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Local News

  • Magistrate passes over weekend

    Morris Goode Sweazy, well-known fiscal court magistrate and local entrepreneur, passed away at the age of 80 over the weekend. 

    According to Washington County Judge-Executive John Settles, Sweazy, who passed away Oct. 15, was in his third term of office serving District 4. 

    “He won the general election Nov. 7, 2006,” Settles said, “so he took office Jan. 1, 2007.”

  • Local man fulfilling goal as novelist

    Growing up about 20 miles outside of Pittsburgh, Frank Mazur knew he wanted to be a novelist.

    In fact, the blurb under his high school yearbook photo said: “Aspires to be a teacher and a novelist.”

    “I’d always been into writing, and I read a lot of novels, even in high school,” Mazur said. “That was something that always just kind of stuck with me.”

  • Brown, King vie for state legislature

    Election Day is Tuesday, Nov. 7, and The Springfield Sun will be providing voters a closer look each week until the election at all of the contested races that will appear on this year’s ballot in Washington County. This series, which will be presented in a question-and-answer format, begins this week in the race for the 55th District state representative seat between incumbent Kim King and challenger Tobie Brown.

  • Search for Warner continues

    It’s been more than three months since Crystal Warner and Robert Jones were murdered in Washington County, and while a suspect is in custody and Jones’ body has been recovered, Warner’s remains have yet to be found.

    According to Warner’s mother, Mary Reeve, things have slowed down but the search continues.

  • Recycling center on the move?

     The wheels have begun to turn with regards to moving the county’s recycling center. 

    A committee was formed Monday morning during Washington County Fiscal Court’s regularly scheduled meeting to recommend a location that would be convenient for the county and cost effective for the court. The committee consists of magistrates Billy Riney and Hal Goode, along with former county attorney Hamilton Simms.

  • Commemmorating 800 years of Dominican Sisters

    An 800-year-old order and 200-year-old Washington County tradition will be celebrating its birthday with a concert at St. Catharine this month. 

    Sr. Claire McGowan said Mid-Kentucky Arts will perform a musical tribute to honor the 800th anniversary of the founding of The Dominican Order on Oct. 16.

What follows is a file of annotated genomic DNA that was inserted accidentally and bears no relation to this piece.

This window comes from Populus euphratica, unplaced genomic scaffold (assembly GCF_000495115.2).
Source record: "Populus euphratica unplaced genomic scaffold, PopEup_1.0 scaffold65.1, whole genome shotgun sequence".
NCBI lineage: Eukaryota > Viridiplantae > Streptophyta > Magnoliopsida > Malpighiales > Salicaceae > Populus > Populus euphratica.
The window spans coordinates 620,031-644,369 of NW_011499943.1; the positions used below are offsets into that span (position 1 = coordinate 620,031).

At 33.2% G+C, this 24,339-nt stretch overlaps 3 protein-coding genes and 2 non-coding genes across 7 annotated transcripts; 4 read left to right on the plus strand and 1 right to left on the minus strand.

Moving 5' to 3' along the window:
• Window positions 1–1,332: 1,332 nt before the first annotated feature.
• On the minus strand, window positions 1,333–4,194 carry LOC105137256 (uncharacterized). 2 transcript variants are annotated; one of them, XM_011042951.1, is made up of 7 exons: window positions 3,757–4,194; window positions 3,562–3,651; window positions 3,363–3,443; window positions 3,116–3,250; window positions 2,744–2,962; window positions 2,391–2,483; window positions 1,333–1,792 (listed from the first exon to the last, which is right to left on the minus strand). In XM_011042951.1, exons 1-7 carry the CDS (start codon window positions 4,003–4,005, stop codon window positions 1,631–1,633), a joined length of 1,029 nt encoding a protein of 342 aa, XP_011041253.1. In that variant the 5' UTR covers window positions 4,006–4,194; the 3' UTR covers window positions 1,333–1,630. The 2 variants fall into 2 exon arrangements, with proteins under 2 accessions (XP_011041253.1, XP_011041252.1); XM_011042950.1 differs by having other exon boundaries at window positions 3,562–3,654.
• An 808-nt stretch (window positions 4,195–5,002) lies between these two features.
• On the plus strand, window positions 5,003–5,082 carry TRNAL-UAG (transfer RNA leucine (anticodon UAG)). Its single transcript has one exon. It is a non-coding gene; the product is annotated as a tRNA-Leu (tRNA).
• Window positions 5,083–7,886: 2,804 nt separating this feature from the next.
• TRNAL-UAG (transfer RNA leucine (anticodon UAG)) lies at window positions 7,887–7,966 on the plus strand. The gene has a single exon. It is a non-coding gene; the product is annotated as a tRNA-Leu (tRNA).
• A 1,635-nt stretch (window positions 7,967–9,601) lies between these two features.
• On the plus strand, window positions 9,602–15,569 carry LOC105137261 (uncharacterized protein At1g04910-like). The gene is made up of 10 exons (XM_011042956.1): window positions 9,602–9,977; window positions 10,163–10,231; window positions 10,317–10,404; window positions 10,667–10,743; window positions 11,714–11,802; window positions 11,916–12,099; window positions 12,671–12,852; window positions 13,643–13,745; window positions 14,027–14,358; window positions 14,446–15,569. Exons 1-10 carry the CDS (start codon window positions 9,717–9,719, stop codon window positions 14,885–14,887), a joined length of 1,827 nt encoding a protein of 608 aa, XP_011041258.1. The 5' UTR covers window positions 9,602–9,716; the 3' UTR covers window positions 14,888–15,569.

“For me it’s amazing to be a part of something that’s 800 years old,” McGowan said. “800 years is a long time.”

  • County’s recycling center could be on move

     Two striking blows to the county’s budget will force it to consider other options for its recycling program in the near future.

    “We pretty much decided in order to have any kind of recycling program we have to dramatically cut expenses,” Washington County Judge-Executive John Settles said, adding the county has to look at the costs of the building it currently rents.

  • Assets at SCC to be auctioned

    Saint Catharine College’s classroom furnishings, medical/laboratory equipment, cooking kitchen equipment, athletic training equipment and other tangible assets will be sold at public auction on Nov. 10, 2016, if an auction contract is approved by the U. S. District judge assigned to this case. No date has been set for a hearing on this proposal.

  • Two men indicted for Rayford murder

    Two men from Lebanon were arrested for allegedly murdering a Bardstown man in Washington County.

    Bryson D. Sleet, 18, and Taron M. Sanders, 20, were indicted by the Washington County grand jury on Sept. 28 for the murder of Yul A. Rayford, 51, in June.

    Rayford was found lying inside a vehicle just off Bloomfield Road, 1.5 miles north of Springfield. J.C. Young, a local landowner, found Rayford alive with a gunshot wound to the head. He was airlifted to University Hospital in Louisville where he later died.

  • Habitat for Humanity coming to Washington County

    My New Kentucky Home Habitat for Humanity will be building a home in Washington County next year and has asked the county for help.

    Rick Waggoner, president of the tri-county partnership, said they build homes in Washington, Marion and Nelson counties.

    “What we do is try and build one home a year county-by county,” Waggoner said. “We closed out Lebanon this year so Washington County is going to be our next build.”